We are reaching out to students who are utilizing the UW–Madison School of Education Wisconsin Teacher Pledge program to pursue their goal of becoming an educator. Following is a Q&A with Jon-Luc Cayabyab, who is working toward a master’s degree in curriculum and instruction, with secondary education teaching certification.
I am originally from McHenry, Illinois, and I came to UW–Madison for undergrad. I started my collegiate experience at my local community college (McHenry County College), which is where I fostered an interest in psychology. UW has a good psychology program and was pretty close to home, so I decided to check it out and immediately fell in love with the campus. When I decided to shift my sights to studying education two years after completing my bachelor’s, naturally there was nowhere else I would rather be.
What has been your most meaningful experience at UW–Madison?
This one is hard to say because I feel like being at UW–Madison has been a whole meaningful experience in and of itself. I have made the best friends I have ever had in my life here, and I discovered my passions.
What inspired you to become a teacher?
I did not imagine myself as a classroom teacher until I served with City Year Milwaukee. There I discovered not only was I passionate about advocating for science, but I was passionate about students. I came to see the opportunity gap that exists in education and thought I could play a part in inspiring the next generation to do better than we have done.
So I quit my lab job in pharmaceutical research and took a position as a middle school special education assistant in Madison. There I continued to have the opportunity to build relationships and impart wisdom, and not only could I use my experiences to contribute to the growth of the students, but I was able to learn and grow from the experiences they brought into the classroom and shared with me. And while my mission as a science educator is true, my passion for student success and well-being made me realize that teaching is something I want to do.
How did you hear about the Teacher Pledge, and what was your reaction?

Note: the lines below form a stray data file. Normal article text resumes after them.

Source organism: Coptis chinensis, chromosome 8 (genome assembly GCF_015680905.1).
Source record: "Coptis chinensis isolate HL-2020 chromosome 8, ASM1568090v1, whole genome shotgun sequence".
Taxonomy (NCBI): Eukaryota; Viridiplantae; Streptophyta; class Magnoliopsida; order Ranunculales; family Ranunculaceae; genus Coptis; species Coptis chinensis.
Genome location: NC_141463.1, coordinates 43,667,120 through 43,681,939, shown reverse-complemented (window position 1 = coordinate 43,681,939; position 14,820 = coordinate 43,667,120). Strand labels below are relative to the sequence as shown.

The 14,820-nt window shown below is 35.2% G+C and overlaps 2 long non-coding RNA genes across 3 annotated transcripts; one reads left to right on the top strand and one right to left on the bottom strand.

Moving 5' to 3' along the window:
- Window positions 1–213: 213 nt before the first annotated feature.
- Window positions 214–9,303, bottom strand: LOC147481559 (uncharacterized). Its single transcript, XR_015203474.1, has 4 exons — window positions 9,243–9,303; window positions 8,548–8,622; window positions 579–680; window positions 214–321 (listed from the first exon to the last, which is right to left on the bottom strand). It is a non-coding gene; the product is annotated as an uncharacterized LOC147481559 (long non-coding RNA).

The Teacher Pledge was rolled out to my cohort at the end of the summer, and it honestly came as a relief. Even before the pandemic began, supporting myself financially during this year of pre-service teaching was daunting. But the Teacher Pledge put my mind at ease, and additionally it was encouraging to see this institution invest in teachers and in the future. It’s well known that being a teacher can often be a thankless profession, but to be appreciated and valued in this sense from the get go has been a heartwarming way to start my career.
"The Teacher Pledge put my mind at ease, and additionally it was encouraging to see this institution invest in teachers and in the future."
How is the Teacher Pledge making it easier for you to pursue your goal of becoming a teacher?
Building off of what I stated previously, I can focus on learning and honing my craft without the additional stress of paying tuition … Once I have my own classroom, I will be free of that very same financial stress that would have followed me for quite possibly a number of years. I can go forward knowing that I can dedicate my whole self to my classroom, my students, and the school community I become a part of.
How do you hope to make a difference as an educator in Wisconsin?
I don’t want to be just another cog in the system. We can always do more and be better for the students we serve, so I hope that wherever I go in Wisconsin I take with me the ideals that push myself and my colleagues to challenge ourselves and the status quo to build an education system that works for every student that comes through our doors. I want to inspire and be inspired every day, whether that be by students, peers, or parents. There is no amount of difference too small — if I can be the reason a student feels safe coming to school on a given day, that is difference enough.
What are your future plans?
In the immediate future I envision myself in more of an urban setting, so I am aiming to teach in either Madison or Milwaukee the next few years while I work through the Teacher Pledge. That very well could also continue for the rest of my career. I am passionate about working in that capacity and could remain content doing so. But I am the type of person that has gotten used to changing pace every few years, so I could also imagine myself moving into more suburban or rural schools and bringing aspects of social justice education to a community that has more privilege in a way that fosters allyship. Additionally to changing school environments, I could envision myself as an administrator one day further down the road.